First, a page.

In the 1920s, most of Europe was bankrupt due to after effects of WWI. Germany in particular was completely insolvent due to the war and due to the war reparations foisted upon it by the Treaty of Versailles. Remember, at this time Germany was the second largest economy in the world (the US was the largest, then Germany, then the UK).
Germany attempted to deal with the economic implosion created by WWI by increasing social spending: social spending per resident grew from 20.5 Deutsche Marks in 1913 to 65 Deutsche Marks in 1929.
Since the country was broke, incomes and taxes remained low, forcing Germany to run massive deficits. As its debt loads swelled, the county cut interest rates and began to print money ...
Do you feel like you're running out of pepper more often these days?
Or maybe you recently realized that no, you are not in fact sweating more, the deodorant sticks you've been buying for years have simply gotten smaller lately.
Or worst of all, have you noticed that Slim Jims have gotten shorter?
If any of the above applies, rest assured it is not your imagination, it is simply a symptom of corporate America attempting to hide runaway inflation â€" you know, that runaway inflation which the Fed has certainly not created by running the printing presses at full tilt for five years.
Known as "weight out" in the corporate world and "slack fill" in litigation, it's a simple strategy that's been readily apparent in bags of potato chips for years and although it can, in some instances, get companies sued, that's nonetheless preferable to eating the cost of higher input prices.
WSJ has more:
When spice maker McCormick & Co. started shipping 25% less pepper earlier this year in the same packaging at about the same price, it was engaging in an age-old means of getting frugal consumers to pay more for less.
Consumer-products makers have used similar tactics as a way of pushing through effective price increases for everything from laundry detergent and tissues to yogurt and candy bars. In the food industry, it's cal ...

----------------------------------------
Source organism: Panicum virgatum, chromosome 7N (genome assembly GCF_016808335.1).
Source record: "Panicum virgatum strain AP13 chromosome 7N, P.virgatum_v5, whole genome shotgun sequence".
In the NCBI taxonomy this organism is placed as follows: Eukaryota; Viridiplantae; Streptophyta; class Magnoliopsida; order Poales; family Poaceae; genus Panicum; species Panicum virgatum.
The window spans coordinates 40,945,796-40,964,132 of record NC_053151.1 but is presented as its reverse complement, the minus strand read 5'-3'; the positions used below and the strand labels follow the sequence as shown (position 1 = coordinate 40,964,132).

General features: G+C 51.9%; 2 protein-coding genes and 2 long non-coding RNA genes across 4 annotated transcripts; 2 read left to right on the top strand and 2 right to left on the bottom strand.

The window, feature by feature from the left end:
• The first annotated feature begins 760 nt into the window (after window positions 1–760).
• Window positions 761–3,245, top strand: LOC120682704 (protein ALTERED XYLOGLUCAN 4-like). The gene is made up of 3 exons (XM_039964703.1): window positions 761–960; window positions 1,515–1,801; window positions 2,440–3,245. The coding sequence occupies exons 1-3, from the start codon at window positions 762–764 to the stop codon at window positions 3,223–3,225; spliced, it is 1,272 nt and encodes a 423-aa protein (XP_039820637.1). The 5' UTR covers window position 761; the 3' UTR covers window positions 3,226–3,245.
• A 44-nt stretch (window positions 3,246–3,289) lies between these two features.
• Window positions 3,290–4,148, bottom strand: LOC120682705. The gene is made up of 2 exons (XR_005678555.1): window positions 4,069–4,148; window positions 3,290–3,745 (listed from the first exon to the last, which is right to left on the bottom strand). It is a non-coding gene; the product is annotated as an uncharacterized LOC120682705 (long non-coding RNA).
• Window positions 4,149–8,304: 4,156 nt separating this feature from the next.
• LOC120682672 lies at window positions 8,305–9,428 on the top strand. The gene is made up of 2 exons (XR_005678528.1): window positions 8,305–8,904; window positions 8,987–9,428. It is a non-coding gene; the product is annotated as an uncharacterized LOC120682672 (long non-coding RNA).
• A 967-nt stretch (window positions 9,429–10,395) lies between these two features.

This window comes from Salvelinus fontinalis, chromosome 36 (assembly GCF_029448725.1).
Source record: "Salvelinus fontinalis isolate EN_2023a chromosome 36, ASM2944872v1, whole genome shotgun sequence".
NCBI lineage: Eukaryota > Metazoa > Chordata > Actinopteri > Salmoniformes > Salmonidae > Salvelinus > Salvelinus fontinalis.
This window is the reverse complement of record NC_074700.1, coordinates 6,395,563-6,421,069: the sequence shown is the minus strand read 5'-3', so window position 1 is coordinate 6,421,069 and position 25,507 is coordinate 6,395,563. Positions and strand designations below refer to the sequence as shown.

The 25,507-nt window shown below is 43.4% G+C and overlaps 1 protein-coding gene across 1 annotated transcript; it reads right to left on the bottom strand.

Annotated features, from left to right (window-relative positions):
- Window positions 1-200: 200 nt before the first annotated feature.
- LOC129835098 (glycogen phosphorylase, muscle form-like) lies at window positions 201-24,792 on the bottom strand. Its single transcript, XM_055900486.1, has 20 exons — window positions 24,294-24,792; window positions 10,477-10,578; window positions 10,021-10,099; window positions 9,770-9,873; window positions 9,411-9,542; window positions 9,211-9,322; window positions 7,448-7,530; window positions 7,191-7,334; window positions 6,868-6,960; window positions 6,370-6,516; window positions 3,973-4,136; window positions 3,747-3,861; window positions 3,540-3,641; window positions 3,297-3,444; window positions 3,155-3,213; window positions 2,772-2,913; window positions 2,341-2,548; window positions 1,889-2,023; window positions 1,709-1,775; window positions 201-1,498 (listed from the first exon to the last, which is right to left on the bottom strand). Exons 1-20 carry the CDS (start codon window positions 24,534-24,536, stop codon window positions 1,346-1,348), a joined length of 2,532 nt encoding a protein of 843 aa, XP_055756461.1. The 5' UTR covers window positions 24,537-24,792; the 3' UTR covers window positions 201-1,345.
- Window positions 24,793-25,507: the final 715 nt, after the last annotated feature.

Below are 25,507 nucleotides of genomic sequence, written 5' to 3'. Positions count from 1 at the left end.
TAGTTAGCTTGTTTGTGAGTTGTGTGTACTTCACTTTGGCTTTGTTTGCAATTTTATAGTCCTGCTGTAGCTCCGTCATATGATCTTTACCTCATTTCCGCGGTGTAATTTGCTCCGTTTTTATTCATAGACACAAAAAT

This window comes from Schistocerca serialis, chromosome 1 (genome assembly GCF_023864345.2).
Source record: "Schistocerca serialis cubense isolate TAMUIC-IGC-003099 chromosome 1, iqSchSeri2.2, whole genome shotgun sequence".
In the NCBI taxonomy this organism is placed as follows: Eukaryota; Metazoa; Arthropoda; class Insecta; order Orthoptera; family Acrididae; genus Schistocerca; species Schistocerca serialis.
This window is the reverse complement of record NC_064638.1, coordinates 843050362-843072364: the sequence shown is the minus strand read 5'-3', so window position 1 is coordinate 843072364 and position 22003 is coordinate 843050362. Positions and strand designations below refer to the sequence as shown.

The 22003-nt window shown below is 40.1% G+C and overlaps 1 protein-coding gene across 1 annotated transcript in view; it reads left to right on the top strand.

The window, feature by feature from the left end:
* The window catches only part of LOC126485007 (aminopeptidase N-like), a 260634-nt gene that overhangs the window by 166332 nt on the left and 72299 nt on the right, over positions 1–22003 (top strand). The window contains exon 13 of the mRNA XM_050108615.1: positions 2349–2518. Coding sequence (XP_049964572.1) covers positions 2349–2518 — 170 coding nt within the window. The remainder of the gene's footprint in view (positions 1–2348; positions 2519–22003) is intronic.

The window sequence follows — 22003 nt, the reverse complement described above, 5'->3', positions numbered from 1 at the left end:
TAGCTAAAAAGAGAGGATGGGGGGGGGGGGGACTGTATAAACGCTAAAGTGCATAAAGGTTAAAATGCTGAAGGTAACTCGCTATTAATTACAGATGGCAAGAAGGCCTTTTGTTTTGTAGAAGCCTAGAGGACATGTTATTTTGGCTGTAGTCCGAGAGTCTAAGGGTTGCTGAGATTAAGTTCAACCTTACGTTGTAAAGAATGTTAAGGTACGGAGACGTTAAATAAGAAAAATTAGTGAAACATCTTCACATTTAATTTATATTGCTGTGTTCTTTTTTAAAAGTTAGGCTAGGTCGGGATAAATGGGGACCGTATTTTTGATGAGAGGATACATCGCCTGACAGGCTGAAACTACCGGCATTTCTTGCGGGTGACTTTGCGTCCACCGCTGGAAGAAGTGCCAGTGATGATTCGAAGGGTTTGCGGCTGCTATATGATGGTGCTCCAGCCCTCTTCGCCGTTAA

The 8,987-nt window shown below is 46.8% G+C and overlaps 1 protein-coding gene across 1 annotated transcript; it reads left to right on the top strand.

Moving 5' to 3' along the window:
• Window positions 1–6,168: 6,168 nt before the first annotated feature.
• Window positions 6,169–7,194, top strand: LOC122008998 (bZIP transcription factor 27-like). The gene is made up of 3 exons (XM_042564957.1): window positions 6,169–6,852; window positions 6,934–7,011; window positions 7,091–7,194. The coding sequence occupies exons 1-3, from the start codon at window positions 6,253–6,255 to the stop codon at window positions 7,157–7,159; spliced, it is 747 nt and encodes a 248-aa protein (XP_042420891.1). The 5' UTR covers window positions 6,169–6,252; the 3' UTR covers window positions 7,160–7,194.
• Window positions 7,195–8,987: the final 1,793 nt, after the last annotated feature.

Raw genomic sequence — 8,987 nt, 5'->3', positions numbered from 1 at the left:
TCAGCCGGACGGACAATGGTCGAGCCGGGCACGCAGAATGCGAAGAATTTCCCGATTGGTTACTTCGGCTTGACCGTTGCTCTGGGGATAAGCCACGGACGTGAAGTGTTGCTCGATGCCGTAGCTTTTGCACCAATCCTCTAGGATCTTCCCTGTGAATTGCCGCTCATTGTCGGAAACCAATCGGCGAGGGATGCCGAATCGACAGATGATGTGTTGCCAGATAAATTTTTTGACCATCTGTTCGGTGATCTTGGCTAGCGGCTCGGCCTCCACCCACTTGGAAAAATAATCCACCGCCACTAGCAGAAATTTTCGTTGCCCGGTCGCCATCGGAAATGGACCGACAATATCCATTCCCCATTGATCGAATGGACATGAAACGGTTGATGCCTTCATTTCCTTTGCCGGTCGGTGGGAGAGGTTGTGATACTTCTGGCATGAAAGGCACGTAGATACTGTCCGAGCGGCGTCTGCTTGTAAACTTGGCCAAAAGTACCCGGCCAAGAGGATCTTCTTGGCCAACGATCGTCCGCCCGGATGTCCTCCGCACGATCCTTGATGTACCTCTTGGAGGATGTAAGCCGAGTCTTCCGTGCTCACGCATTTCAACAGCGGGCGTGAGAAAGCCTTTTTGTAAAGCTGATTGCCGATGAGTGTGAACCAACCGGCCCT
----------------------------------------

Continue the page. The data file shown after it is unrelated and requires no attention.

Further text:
ATHENS/BRUSSELS (Reuters) - EU officials have held their first formal talks on the possibility of a Greek default, officials said on Friday, but the darkening outlook failed to fluster Prime Minister Alexis Tsipras, who holed up with his negotiators after proclaiming optimism at an open air concert.
Submitted by Michael Snyder via The Economic Collapse blog,
If you were laid off from your job, would you be willing to train your replacement if your company threatened to take away your severance pay if you didn't do it? And how would you feel if your replacement came from India, and the only reason your company was replacing you was because the foreign worker was a lot less expensive?
Sadly, this is happening all over America - especially in the information technology field. Huge corporations such as Disney and Southern California Edison are coldly firing existing tech workers and filling those jobs with much cheaper foreign replacements. They are doing this by blatantly abusing the H-1B temporary worker visa program. Workers that had been doing a solid job for decades are being replaced without any hesitation just because it will save those firms a little bit of money.
There is very, very little loyalty left in corporate America today. Even if you have poured your heart and your soul into your company for years, that ultimately means very little. The moment that your usefulness is over, most firms will replace you in a heartbeat these days.
When I learned that Disney was doing this, I was absolutely outraged. Talk about a company that is going down the toilet. The following comes from the New York Times...
While families rode the Seven Dwarfs Mine Train and searched for N ...